September 25, 2013
A media crisis
After a number of particularly bleak months, when creativity looms and I'm itching to "make" "something", I find myself at a crossroad: if I go left I'll film an entertaining YouTube video that really says something, with a healthy dose of improvisation and wit. If I go right I'll write a thought provoking, humorous, well-executed blog post essay that will serve as the foundation for my impending memoirs (which no other twenty-somethings claim. Ever.).
Video is, obviously, the now and the future. People like watching shit online. Me included. We like it a lot. Being on the "creator" side of YouTube lends a lot of perspective, entertainment, and creative challenges (I just spent two hours learning the basics of color correction and succeeded in turning a video clip vomity green). And, admittedly, any video I post on my YouTube channel will reach a much larger audience than anything I post on my blog. While numbers aren’t my goal, the affirmation gives me confidence that someone, somewhere, is somewhat appreciative of my internet shenanigans.
Writing, however, has proven to be the best catalyst to make cohesive goo pour out of my brain. (This is probably true and somewhat obvious for most people, but I'm in the process of self discovery, so please, entertain the notion that I just made a breakthrough.)
I suffer from a burdensome neurological condition called Word Vomit, wherein words come out of my mouth involuntarily, usually different than indented. This leads to what I call “Contritis Dialoguis”, when I think of the perfect phrase to explain my point many minutes, days, months, and millennia after a conversation already finished.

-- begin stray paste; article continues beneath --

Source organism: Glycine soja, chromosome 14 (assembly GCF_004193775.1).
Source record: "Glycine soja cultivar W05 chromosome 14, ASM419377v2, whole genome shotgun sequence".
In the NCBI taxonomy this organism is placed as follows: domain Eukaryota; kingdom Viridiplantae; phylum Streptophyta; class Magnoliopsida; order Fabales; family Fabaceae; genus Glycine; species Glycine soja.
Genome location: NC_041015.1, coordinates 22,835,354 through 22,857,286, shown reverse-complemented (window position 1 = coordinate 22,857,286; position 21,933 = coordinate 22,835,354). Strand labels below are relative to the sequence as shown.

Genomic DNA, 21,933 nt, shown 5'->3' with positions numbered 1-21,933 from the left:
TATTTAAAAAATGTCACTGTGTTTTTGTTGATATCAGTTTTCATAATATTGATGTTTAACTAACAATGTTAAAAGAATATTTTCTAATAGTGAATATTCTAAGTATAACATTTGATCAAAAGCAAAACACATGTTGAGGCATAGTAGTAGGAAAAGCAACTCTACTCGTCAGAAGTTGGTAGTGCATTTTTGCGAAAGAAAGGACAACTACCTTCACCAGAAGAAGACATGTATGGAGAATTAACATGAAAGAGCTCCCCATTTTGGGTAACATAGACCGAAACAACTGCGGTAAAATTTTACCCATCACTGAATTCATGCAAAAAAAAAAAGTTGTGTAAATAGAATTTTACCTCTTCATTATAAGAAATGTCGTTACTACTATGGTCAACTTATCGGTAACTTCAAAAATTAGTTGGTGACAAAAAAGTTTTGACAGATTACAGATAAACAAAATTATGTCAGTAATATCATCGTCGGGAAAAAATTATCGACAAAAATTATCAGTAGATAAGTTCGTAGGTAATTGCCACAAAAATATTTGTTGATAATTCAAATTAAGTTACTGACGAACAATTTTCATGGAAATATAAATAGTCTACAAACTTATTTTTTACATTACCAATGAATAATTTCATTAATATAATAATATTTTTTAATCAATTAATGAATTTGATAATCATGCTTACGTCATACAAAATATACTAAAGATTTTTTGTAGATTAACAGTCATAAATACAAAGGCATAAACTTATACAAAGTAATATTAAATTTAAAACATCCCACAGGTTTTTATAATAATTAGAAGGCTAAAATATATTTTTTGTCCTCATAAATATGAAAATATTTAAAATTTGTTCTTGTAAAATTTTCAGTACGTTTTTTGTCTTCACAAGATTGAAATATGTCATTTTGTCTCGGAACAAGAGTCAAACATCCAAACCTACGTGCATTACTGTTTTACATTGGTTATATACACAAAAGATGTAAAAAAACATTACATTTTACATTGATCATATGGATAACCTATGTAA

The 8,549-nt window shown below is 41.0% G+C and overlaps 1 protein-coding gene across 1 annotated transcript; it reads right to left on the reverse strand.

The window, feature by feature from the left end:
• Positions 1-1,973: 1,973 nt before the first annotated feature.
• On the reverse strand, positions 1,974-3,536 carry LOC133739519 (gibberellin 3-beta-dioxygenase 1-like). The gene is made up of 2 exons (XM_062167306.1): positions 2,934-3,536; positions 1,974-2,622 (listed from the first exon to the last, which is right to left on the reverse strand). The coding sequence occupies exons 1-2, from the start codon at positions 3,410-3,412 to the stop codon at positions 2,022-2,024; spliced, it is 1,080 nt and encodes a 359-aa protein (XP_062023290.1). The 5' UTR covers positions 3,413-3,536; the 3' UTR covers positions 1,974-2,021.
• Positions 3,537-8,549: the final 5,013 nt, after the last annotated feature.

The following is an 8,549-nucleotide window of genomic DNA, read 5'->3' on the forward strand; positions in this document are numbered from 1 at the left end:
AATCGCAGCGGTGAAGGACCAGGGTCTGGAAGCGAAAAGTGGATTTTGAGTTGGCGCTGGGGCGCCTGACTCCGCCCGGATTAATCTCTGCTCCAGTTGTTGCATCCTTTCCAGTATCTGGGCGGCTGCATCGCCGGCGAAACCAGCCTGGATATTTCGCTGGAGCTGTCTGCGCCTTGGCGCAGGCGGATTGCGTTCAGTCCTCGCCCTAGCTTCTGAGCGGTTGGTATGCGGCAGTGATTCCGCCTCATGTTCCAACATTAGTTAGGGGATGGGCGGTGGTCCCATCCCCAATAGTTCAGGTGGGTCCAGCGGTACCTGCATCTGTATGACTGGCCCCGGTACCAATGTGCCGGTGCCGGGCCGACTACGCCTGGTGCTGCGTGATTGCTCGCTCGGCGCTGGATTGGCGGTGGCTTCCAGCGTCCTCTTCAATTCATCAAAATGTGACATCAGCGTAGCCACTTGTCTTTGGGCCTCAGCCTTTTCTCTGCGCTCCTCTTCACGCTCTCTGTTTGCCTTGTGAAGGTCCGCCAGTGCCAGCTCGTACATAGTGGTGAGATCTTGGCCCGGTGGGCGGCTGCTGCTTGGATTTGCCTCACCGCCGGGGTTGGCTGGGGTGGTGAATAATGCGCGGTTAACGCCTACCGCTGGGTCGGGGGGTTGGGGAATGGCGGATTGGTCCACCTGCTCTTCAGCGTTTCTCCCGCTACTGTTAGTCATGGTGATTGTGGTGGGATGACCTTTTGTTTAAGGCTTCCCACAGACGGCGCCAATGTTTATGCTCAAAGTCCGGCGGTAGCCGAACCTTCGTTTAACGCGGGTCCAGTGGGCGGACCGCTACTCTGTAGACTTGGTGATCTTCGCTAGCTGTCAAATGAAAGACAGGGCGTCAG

Writing alleviates these troubles because I can say things over and over in my head, write them, read them, and write them again. Then I make sweet love to a thesaurus and many paragraphs are born. Many more are aborted.
I have tried combining the two. You know, writing for video. After all, it would behoove me to know what I'm going to say before I say it. There are far less “ums” involved. At the same time, there is far less improvisation, which puts a damper on my desperate need to constantly channel Tina Fey. It can also feel and look like I'm reading from a script (because I reading from a script). It affects my demeanor and voice tone and my eyes start twitching. I'll be the first to say that no one wants a clammy video full of bad acting.
The bottom line is - I write like I talk and I talk like a write. A blog post and video on the same topic would sound/read very much the same, just in a different medium. So… what now?
Here’s the experiment: this blog post was written beforehand and recited basically word for word in front of my camera. So, watch the video above and leave a comment answering the following questions:
Which medium is more effective? Which is more entertaining? Do certain topics work better as a video and others better as words? These are first world questions. I beseech your first world answers.